By Gary Kirk of Kirk Montoute LLP posted in Will on Thursday, November 30, 2017.
In Alberta, freedom of “Testator Intention” with respect to inclusion or exclusion of potential beneficiaries from one’s will, has been overlaid with the right of a family member for whom provision has not been made to apply for Family Maintenance and Support. If successful, the claim will be paid out of the Deceased’s estate. This leads to a couple of questions. First, who qualifies as a “family member”? Second, what exactly is Family Maintenance and Support?
Part 5 of the Wills and Succession Act answers both questions. A “family member” is someone who at the time of death was the Deceased’s:
2. Adult Interdependent Partner;
3. Child under the age of 18;
4. Child over the age of 18 who is unable to earn a livelihood by reason of mental or physical disability;
5. Child over the age of 18 but under the age of 22 and is unable to withdraw from his or her parents’ charge because he or she is a full time student as determined by the Family Law Act, or
6. Grandchild or Great-grandchild who is under the age of 18 but in respect of whom the Deceased stood in the place of a parent.
In broad strokes, Family Maintenance Support is the amount of funds or assets that the family member requires for their “proper maintenance and support”. Implicit is the expectation that the family member prove that they have a need for maintenance and support – simply being omitted from the will is not sufficient. Typically, it is necessary to obtain an expert economic report that calculates the amount the family member needs. The economic report will take into consideration any current income and assets (including assets or cash received from the Deceased outside of the will), the estimated future cost of living and increase in income – actualized over the family member’s anticipated life expectancy. The Court retains discretion to accept the economic report in whole or only in part. The Court also has discretion to determine whether or not the family member has proved their claim and the amount to be paid that will meet the Deceased’s obligation to provide for that family member’s “proper maintenance and support”. If the Court is satisfied there is a need, it will adjust for the shortfall by Ordering that assets or cash be transferred from the deceased’s estate to the family member, in priority to the named beneficiaries in the will.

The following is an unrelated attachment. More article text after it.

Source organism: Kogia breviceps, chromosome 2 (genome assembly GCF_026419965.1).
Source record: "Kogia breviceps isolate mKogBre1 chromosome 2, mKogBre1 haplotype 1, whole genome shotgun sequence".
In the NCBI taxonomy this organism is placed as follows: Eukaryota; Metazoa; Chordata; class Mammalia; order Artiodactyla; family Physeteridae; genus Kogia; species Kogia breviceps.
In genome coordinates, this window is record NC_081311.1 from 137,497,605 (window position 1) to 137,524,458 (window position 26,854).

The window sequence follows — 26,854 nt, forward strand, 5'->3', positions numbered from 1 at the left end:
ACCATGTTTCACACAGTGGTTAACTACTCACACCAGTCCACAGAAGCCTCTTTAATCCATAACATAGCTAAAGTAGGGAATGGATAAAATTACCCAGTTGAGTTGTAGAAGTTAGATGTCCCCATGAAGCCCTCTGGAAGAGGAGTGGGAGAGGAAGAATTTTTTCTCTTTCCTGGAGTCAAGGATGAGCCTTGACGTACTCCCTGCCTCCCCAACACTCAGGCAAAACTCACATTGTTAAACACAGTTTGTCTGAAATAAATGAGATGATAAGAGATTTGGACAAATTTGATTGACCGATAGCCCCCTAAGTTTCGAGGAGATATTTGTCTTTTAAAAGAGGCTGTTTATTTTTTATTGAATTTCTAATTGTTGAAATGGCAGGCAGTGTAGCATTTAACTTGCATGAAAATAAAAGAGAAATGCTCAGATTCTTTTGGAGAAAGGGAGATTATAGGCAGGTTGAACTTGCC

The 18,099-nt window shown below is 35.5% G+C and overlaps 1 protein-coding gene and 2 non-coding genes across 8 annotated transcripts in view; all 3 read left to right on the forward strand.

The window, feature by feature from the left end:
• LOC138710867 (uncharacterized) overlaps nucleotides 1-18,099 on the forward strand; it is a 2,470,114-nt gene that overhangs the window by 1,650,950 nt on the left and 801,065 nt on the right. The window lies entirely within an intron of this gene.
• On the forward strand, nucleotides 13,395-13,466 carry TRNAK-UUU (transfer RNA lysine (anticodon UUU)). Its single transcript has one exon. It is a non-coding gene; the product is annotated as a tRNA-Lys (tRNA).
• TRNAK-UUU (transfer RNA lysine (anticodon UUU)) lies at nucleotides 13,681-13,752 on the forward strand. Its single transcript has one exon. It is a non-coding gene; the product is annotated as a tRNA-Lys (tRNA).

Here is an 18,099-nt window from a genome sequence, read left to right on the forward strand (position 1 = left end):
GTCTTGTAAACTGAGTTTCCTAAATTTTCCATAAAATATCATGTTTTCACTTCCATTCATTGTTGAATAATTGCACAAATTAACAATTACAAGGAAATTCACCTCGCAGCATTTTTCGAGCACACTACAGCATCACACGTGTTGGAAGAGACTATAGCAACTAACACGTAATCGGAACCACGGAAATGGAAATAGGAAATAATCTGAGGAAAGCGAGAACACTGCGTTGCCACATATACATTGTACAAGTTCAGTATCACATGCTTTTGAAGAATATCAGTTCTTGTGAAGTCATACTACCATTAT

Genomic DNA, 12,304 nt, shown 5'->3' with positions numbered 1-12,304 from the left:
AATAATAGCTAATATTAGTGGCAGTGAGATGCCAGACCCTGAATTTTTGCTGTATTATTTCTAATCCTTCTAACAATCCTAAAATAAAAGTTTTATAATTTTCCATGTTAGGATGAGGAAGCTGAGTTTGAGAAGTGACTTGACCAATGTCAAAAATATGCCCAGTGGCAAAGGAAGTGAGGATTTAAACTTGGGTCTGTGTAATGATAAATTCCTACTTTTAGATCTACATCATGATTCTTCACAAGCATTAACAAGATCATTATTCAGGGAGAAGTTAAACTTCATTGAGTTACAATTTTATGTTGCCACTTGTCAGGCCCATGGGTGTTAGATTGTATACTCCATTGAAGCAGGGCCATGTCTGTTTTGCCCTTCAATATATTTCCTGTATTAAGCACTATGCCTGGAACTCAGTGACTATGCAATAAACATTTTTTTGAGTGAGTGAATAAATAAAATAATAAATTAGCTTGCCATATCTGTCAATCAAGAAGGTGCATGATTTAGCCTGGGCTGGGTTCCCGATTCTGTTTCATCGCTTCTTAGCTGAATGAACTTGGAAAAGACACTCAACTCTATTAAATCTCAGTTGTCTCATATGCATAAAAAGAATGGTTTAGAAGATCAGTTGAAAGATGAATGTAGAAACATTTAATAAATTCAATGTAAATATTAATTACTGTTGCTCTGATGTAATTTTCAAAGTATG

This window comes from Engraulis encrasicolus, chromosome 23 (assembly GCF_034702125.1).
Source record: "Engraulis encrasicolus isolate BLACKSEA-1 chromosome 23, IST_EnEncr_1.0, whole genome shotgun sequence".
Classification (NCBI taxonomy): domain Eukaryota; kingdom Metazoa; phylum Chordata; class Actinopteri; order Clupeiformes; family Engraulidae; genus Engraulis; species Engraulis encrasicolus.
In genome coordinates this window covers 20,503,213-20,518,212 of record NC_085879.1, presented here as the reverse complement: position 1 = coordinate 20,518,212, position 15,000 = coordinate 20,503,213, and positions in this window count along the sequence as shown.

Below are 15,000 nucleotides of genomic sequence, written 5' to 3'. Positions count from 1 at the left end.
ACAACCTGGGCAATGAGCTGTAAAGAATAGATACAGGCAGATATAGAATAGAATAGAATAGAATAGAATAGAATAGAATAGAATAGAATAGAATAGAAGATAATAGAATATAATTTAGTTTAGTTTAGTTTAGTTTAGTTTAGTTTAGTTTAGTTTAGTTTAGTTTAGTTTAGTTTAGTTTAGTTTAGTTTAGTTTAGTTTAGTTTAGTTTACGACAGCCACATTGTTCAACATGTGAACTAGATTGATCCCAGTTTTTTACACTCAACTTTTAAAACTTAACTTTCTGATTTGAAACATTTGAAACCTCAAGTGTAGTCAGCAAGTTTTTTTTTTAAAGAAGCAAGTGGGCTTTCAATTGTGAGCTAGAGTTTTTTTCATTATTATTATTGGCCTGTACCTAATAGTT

Whether advancing or opposing a claim for Family Maintenance and Support, it is advisable to consult with counsel for advice before initiating or consenting to an award.